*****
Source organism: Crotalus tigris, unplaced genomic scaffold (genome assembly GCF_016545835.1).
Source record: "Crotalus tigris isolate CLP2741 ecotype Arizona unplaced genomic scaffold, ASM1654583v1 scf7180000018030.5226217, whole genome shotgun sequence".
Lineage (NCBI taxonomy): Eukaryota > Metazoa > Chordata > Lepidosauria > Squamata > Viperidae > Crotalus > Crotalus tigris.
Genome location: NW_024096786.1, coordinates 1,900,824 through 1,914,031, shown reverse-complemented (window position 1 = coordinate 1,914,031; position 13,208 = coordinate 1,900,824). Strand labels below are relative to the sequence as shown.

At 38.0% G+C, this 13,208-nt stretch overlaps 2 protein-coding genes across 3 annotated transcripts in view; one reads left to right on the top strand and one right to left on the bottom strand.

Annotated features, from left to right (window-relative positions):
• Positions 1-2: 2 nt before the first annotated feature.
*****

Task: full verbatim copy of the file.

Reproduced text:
Source organism: Crotalus tigris, unplaced genomic scaffold (genome assembly GCF_016545835.1).
Source record: "Crotalus tigris isolate CLP2741 ecotype Arizona unplaced genomic scaffold, ASM1654583v1 scf7180000018030.5226217, whole genome shotgun sequence".
Lineage (NCBI taxonomy): Eukaryota > Metazoa > Chordata > Lepidosauria > Squamata > Viperidae > Crotalus > Crotalus tigris.
Genome location: NW_024096786.1, coordinates 1,900,824 through 1,914,031, shown reverse-complemented (window position 1 = coordinate 1,914,031; position 13,208 = coordinate 1,900,824). Strand labels below are relative to the sequence as shown.

At 38.0% G+C, this 13,208-nt stretch overlaps 2 protein-coding genes across 3 annotated transcripts in view; one reads left to right on the top strand and one right to left on the bottom strand.

Annotated features, from left to right (window-relative positions):
• Positions 1-2: 2 nt before the first annotated feature.